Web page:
Let’s stop here, for station identification: Weissman, formerly AIPAC’s top Iran analyst, was indicted along with AIPAC’s top lobbyist, Steve Rosen, for committing espionage against the United States for the benefit of Israel. The duo was busted after not one but two FBI raids on AIPAC’s posh Washington headquarters. However, the case ground to a halt when the defense, in effect, greymailed the government into dropping legal proceedings by insisting on the release of highly classified information as part and parcel of their clients getting a “fair trial.” As it was, there was no trial, and neither Rosen nor Weissman was ever cleared of the charges. The Rosen-Weissman tag team had been milking Pentagon analyst Larry Franklin for all the classified information they could lay their hands on, and funneling it to Israeli government officials: when the FBI came to Franklin’s door, they found a treasure trove of top secret documents in his home going back many years. Sneaking around Washington, the traitorous trio met on dark street corners and held meetings in out of the way restaurants, changing venues regularly for fear of being followed. They were caught anyway, and the FBI – having snagged and “turned” Franklin first – lured the conspirators into a well-laid trap, which was sprung just as the two AIPAC officials thought they were reeling in a really big fish – top secret information promised them by Franklin, who was wearing a wire.

Having established the context, let us proceed with Clifton’s blog post:

“More importantly, Weissman discusses AIPAC’s plans for ultimately bringing regime change in Iran. Dreyfuss writes:

“’Weissman says that Iran was alarmed at the possibility that the United States might engage in overt and covert efforts to instigate opposition inside Iran. He says that many in AIPAC, especially among its lay leadership and biggest donors, strongly backed regime change in Iran. ‘That was what Larry [Franklin] and his friends wanted,’ he says. ‘It included lots of different parts, like broadcasts, giving money to groups that would conduct sabotage, it included bringing the Mojahedin[-e Khalgh], bringing them out of Iraq and letting them go back to Iran to carry out missions for the United States. Harold Rhode backed this…. There were all these guys, Michael Ledeen, ‘Next stop Tehran, next stop Damascus.’”

Clifton then goes on to note: “Indeed, as shown in the AIPAC press release, Iran is now the target of similar sanctions and bellicose rhetoric similar to those that targeted Iraq in the late 1990s and early 2000s.” He also notes AIPAC’s cozy relationship with the Saudis, saying they welcomed sanctions on Iranian oil because it would drive up the price of the Kingdom’s petroleum exports. Weissman recalls:

“Prince Bandar used to send us messages. I used to meet with Adel al-Jubeir a couple times a year. Adel used to joke that if we could force an American embargo on Iranian oil, he’d buy us all Mercedes! Because Saudi [Arabia] would have had the excess capacity to make up for Iran at that time.”

Here we have someone who spied on the US on behalf of Israel giving us the inside scoop on the Israel Lobby’s machinations around the issue of war with Iran. What could be clearer than the testimony of this veteran fifth columnist, who — for whatever reason — has come clean about Israel’s campaign to drag us into war with Iran? This is the real reason for the Israel Lobby’s phony outrage at CAP and its heavy-handed tactics of suppression. They don’t want the American people to know that the Lobby is doing everything in its power to provoke war with Iran – a natural function of its role as the Israeli government’s Washington mouthpiece. Clifton’s citing of Weissman hit a particularly sensitive spot, and that’s no doubt what had the Lobby howling: even mentioning Israel’s extensive covert activities in the US, including aggressive technology theft as well as traditional spying, is considered prima facie evidence of “anti-Semitism” by the Lobby.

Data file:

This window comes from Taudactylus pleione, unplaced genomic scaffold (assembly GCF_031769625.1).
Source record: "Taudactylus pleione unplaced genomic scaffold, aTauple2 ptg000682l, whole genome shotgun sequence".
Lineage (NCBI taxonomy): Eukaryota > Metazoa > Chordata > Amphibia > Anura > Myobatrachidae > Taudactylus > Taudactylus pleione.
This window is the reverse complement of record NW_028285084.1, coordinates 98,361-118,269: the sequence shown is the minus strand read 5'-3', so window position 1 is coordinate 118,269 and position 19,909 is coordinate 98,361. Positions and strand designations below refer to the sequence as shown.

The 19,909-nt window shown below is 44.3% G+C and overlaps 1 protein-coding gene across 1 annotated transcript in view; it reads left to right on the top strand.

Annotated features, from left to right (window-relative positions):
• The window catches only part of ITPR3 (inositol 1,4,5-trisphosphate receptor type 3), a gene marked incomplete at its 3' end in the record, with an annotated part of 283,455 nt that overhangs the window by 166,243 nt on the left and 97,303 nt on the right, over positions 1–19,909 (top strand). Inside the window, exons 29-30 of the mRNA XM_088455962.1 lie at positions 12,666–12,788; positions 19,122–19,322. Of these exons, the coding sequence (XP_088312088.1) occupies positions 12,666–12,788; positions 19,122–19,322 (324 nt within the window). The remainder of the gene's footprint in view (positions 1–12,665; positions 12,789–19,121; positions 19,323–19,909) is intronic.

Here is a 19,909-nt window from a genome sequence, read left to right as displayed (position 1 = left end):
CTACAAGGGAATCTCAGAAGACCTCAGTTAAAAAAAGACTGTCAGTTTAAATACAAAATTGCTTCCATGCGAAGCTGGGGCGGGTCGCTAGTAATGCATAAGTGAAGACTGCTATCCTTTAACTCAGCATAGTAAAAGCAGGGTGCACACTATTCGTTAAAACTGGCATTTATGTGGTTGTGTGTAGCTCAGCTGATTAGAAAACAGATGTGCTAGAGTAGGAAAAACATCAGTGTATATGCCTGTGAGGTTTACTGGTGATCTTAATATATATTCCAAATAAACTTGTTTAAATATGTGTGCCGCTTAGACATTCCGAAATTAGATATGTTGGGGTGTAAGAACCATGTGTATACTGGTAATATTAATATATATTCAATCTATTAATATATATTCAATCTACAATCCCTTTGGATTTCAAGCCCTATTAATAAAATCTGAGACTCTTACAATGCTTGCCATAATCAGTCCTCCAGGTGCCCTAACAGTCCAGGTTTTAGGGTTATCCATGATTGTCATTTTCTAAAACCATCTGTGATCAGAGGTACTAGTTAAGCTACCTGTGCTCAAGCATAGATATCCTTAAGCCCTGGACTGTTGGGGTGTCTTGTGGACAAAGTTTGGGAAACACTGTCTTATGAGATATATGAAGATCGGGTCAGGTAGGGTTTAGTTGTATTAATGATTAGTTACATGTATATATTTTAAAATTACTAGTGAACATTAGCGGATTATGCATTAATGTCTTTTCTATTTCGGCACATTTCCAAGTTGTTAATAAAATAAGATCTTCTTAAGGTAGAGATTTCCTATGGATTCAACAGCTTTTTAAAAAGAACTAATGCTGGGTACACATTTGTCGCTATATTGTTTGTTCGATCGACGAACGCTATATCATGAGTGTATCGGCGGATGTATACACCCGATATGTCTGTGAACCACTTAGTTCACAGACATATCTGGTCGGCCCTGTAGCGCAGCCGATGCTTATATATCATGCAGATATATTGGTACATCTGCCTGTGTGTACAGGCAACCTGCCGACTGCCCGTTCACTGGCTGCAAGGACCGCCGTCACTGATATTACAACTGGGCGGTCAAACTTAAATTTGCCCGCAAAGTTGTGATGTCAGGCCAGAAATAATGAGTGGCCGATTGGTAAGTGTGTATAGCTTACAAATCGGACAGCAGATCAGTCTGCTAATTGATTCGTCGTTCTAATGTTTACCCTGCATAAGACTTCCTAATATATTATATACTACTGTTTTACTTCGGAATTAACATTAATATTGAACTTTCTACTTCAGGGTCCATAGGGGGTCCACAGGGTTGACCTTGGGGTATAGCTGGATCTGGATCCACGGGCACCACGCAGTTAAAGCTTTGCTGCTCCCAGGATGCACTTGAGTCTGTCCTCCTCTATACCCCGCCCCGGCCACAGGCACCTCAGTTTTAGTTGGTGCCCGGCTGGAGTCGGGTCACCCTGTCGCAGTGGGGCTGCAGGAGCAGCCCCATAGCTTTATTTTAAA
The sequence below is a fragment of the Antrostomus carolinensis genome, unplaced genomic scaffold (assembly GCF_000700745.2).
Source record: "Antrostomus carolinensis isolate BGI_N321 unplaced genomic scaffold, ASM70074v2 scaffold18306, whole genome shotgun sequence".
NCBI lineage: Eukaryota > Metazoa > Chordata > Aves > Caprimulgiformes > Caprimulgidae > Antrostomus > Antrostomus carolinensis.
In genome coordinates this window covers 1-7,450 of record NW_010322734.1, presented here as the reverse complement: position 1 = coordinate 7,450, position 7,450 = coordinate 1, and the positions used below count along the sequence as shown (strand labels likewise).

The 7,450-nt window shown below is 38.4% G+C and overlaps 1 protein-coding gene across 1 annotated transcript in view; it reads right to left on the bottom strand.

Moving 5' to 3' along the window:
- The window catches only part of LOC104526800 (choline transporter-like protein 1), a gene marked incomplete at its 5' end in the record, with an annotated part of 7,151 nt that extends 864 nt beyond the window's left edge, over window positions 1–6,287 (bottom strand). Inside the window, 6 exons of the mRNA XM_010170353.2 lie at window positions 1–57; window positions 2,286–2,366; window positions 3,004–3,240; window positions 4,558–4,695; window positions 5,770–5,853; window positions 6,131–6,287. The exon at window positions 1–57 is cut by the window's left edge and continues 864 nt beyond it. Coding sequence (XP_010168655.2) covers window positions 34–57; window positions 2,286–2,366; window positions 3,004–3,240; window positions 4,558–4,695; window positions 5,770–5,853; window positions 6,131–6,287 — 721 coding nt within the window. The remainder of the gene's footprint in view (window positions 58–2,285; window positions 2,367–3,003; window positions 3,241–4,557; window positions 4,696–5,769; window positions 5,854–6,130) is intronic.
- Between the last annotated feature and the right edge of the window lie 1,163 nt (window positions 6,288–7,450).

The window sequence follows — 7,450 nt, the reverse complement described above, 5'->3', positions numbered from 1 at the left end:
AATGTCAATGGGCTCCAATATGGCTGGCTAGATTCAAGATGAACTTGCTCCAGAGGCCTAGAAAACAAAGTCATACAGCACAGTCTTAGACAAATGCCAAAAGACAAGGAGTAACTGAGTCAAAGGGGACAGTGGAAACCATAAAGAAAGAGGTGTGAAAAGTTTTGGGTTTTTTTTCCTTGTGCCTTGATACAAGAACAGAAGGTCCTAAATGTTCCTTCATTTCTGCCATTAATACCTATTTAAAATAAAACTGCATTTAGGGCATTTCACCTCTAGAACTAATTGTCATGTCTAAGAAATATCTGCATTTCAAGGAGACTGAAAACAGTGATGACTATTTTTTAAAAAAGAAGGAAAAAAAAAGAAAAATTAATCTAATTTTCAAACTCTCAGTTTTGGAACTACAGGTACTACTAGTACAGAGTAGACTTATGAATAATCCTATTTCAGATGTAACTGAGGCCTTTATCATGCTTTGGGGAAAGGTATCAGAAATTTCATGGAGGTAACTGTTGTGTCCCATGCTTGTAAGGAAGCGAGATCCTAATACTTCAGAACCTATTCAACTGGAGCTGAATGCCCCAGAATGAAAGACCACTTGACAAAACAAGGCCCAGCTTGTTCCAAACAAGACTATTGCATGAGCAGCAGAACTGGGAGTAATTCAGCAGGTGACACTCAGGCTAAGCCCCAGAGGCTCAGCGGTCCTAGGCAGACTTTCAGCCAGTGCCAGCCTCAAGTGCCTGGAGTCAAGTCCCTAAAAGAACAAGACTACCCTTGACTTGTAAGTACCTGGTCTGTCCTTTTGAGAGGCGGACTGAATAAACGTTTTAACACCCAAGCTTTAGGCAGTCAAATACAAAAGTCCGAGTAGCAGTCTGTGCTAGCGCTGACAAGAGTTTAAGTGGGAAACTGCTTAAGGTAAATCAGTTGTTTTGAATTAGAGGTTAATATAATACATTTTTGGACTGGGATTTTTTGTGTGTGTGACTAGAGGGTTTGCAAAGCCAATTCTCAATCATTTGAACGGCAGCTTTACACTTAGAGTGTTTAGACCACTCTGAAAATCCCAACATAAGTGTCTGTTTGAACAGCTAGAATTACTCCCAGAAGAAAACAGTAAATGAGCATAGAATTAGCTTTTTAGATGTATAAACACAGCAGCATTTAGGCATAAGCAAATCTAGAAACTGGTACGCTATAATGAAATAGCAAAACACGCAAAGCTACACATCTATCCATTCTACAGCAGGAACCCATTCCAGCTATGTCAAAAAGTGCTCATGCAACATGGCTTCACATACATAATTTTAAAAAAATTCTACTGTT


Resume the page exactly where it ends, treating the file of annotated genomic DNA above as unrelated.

Oh, but don’tcha know it’s a hate crime to even use the term “Israel-firster? It is because Eli Lake says so: You see, Eli — prodigy that he is— has traced the terminological origins of this phrase, and discovered that Willis Carto, nut-job extraordinaire, was supposedly the first to use it. So even if you’ve never heard of Carto, and are as Jewish as M.J. Rosenberg, you’re still an “anti-Semite” if you use it. (Naturally Jamie Kirchick, self-proclaimed “homosexual warrior” and lately an “analyst” at the ultra-Likudnik Foundation for the Defense of Democracies, re-tweeted Lake’s “discovery.”)

We aren’t allowed to say Iran gave up its nuclear program in 2003, just like the US intelligence community said in its National Intelligence Estimate on the subject (don’t you know the CIA is full of “anti-Semites”?): we aren’t allowed to say that people who passed classified data to Israeli officials are “Israel-firsters,” not even if they are named Jonathan Pollard. The reason is because these are “toxic” themes which are” corrosive and unacceptable,” according to Rabbi Abraham Cooper, associate director of the Simon Wiesenthal Center. Abraham Foxman, national director of the Anti-Defamation League, denounced the writings of the DC Five as “anti-Semitic and borderline anti-Semitic.” Jason Isaacson, of the American Jewish Committee, averred:

“For any serious policy center there are certain lines of fairness and objectivity and good sense that should not be crossed, and yet, disturbingly, those lines have regularly been crossed.”

You’re not Serious if you fail to give Israel and its American partisans a free pass: once you “cross the line,” you’re relegated to the fever swamps of “anti-Semitism” and “extremism” – oh, and by way, the very real extremism of fanatic Zionists is also never to be mentioned by Serious People. Giving this regime of strict thought control an academic imprimatur, the Post article cites one Jeffrey Herf, a historian at the University of Maryland, “who has published books on anti-Semitism” (impressive!) and who says: